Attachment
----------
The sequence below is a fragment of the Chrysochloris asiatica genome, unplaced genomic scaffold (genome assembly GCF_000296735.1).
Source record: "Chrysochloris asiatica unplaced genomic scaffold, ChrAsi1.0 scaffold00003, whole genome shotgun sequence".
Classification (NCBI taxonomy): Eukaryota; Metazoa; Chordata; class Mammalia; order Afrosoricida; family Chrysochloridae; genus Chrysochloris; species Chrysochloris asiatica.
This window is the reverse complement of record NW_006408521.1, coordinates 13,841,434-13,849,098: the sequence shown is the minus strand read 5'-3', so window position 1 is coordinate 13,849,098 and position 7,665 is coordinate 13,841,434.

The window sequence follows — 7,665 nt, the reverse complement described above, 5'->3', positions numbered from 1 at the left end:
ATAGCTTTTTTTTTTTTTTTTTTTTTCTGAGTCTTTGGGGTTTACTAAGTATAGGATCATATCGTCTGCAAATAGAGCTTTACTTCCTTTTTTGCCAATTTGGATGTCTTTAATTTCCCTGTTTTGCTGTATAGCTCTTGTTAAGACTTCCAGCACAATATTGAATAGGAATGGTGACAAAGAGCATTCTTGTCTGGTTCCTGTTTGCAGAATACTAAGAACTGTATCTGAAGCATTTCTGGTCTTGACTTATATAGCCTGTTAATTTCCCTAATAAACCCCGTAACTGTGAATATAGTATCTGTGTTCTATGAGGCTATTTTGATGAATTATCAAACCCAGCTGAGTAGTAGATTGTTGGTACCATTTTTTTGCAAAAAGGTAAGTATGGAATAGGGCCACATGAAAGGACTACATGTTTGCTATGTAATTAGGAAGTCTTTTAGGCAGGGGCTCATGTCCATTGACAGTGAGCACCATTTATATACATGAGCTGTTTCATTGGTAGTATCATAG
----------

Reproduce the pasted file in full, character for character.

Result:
The sequence below is a fragment of the Chrysochloris asiatica genome, unplaced genomic scaffold (genome assembly GCF_000296735.1).
Source record: "Chrysochloris asiatica unplaced genomic scaffold, ChrAsi1.0 scaffold00003, whole genome shotgun sequence".
Classification (NCBI taxonomy): Eukaryota; Metazoa; Chordata; class Mammalia; order Afrosoricida; family Chrysochloridae; genus Chrysochloris; species Chrysochloris asiatica.
This window is the reverse complement of record NW_006408521.1, coordinates 13,841,434-13,849,098: the sequence shown is the minus strand read 5'-3', so window position 1 is coordinate 13,849,098 and position 7,665 is coordinate 13,841,434.

The window sequence follows — 7,665 nt, the reverse complement described above, 5'->3', positions numbered from 1 at the left end:
ATAGCTTTTTTTTTTTTTTTTTTTTTCTGAGTCTTTGGGGTTTACTAAGTATAGGATCATATCGTCTGCAAATAGAGCTTTACTTCCTTTTTTGCCAATTTGGATGTCTTTAATTTCCCTGTTTTGCTGTATAGCTCTTGTTAAGACTTCCAGCACAATATTGAATAGGAATGGTGACAAAGAGCATTCTTGTCTGGTTCCTGTTTGCAGAATACTAAGAACTGTATCTGAAGCATTTCTGGTCTTGACTTATATAGCCTGTTAATTTCCCTAATAAACCCCGTAACTGTGAATATAGTATCTGTGTTCTATGAGGCTATTTTGATGAATTATCAAACCCAGCTGAGTAGTAGATTGTTGGTACCATTTTTTTGCAAAAAGGTAAGTATGGAATAGGGCCACATGAAAGGACTACATGTTTGCTATGTAATTAGGAAGTCTTTTAGGCAGGGGCTCATGTCCATTGACAGTGAGCACCATTTATATACATGAGCTGTTTCATTGGTAGTATCATAG